As part of my master's course, I was given the task of designing a mobile application for a fictional high-end shopping mall. The purpose of the application was to improve physical footfall in the mall, support customers with their purchases and increase sales.
The design of the mobile application was to be communicated in the form of a high-fidelity prototype.
Timeframe: 3 months
Responsibility: individual project
There are several luxury retailers and shopping centres in the UK with great mobile applications. For inspiration and a better understanding of the sector, I researched and evaluated three apps. Those three apps where Harrods, Westfield and Victoria Leeds.
The purpose of the research was to identify common features, flows and functionality that my application would need to include.
The competitor analysis highlighted that most luxury retail applications shared the same common functionality. To differentiate from the competitors I decided to explore emotional design and use that to create a meaningful and memorable experience.
Emotional design is an emerging trend within the digital industry, but it surrounds us in everyday items from teapots to orange juicers. It's our emotional connection to those items and how we remember experiences associated with them. Emotional Design - Why we love (or hate ) everyday things by Donald A. Norman describes this so well and showed me that design is much more than the way something looks.
In the book Designing for Emotion by Aarron Walter, it explores emotional design in the digital world. The book provides many examples of emotional design from companies like MailChimp and Apple and techniques to evoke emotional connection through design.
As this was a short university project, the time to conduct primary research was limited. The personas are based on interviews with friends and family and influenced by secondary market research.
Three personas were created, each represents a potential target user group. The three personas: the millenial, affluent and international visitors.
A low-fidelity paper prototype was created to test key functions and flows of the application, the purpose was to highlight any problems early before spending a large amount of time on the design.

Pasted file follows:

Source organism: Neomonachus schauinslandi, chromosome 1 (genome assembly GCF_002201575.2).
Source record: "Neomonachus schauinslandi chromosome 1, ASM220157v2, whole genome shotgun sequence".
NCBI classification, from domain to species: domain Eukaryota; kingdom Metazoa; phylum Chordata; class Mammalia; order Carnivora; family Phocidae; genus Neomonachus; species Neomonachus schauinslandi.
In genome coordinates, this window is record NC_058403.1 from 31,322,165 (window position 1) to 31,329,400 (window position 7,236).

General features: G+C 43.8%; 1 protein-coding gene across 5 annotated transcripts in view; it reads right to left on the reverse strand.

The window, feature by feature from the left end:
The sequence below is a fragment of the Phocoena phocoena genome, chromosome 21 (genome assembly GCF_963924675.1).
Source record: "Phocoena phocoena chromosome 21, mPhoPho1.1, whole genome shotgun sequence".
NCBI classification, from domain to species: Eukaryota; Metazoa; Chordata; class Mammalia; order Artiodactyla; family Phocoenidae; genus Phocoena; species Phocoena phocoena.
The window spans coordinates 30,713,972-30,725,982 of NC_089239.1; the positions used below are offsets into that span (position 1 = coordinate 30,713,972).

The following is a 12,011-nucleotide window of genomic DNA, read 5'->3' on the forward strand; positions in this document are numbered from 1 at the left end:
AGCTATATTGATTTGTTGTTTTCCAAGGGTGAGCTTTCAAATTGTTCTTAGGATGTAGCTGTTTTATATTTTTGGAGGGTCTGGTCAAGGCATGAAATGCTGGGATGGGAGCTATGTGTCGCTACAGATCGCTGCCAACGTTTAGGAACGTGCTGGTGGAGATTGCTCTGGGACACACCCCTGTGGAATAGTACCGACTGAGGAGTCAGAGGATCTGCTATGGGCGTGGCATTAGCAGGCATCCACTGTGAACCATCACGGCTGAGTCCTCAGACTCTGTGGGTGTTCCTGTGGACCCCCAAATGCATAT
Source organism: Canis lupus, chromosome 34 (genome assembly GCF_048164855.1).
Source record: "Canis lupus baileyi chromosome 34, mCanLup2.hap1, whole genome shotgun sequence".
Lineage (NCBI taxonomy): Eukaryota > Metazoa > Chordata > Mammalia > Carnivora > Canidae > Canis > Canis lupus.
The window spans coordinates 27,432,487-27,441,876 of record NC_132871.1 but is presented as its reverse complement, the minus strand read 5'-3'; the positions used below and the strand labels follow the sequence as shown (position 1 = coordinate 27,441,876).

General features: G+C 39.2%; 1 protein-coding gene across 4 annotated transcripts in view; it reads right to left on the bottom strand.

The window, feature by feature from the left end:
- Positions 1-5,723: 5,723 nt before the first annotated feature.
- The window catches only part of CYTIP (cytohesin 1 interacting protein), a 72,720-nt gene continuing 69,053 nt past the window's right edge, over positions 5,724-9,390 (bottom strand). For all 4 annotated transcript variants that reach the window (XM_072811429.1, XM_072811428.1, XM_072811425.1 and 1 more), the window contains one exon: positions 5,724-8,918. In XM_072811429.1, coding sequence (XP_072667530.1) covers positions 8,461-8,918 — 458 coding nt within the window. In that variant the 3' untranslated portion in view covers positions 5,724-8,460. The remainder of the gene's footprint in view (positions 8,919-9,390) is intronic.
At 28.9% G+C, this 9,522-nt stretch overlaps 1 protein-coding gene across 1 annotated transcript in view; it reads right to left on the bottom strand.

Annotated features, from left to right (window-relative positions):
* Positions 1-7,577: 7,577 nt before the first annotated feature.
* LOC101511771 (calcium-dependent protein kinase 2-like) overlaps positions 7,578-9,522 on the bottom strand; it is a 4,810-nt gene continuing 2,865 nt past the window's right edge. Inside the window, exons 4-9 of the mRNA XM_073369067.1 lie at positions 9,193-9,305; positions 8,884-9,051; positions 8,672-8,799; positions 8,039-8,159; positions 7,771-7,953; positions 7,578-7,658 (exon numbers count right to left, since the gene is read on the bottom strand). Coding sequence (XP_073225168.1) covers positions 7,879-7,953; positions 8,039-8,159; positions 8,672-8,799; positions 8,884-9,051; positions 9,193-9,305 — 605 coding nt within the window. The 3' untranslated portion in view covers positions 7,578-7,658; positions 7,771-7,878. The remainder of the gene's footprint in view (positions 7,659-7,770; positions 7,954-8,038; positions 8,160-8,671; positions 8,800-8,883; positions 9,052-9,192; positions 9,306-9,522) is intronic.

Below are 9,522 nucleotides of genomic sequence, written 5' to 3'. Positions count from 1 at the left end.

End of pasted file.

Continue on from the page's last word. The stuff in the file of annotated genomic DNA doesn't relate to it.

The low-fidelity of the prototype meant that during testing, participants were focused on the flow rather than the aesthetics. The changes and issues could be addressed made in real-time by drawing a new screen which meant problems could be rectified and re-tested in the same session.
The style tile documents elements of the brand such as the company logo, colours, fonts and accessibility considerations like colour contrast and font sizing.
I created a persona for the brand, inspired by Arron Walter who recommends to create a design persona in his book Designing for emotion. The brand persona gives examples of the voice, traits, personality and engagement methods.
The prototype demonstrated all of the proposed functionality designed to evoke emotion such as the location-based advertisements which are tailored to a users location. The prototype also contained the common functionality that users would expect from a luxury retailers app from the store directory to opening times.
This project allowed me to explore emotional design and understand how it can be used to create meaningful experiences/products which people remember and re-use.
This was a University project and achieved very high marks, but unfortunately, the final prototype wasn't tested with a large enough audience to measure its effectiveness in achieving an emotional design. I have learnt a lot during the project and the lessons learnt will allow me to create better experiences in the future.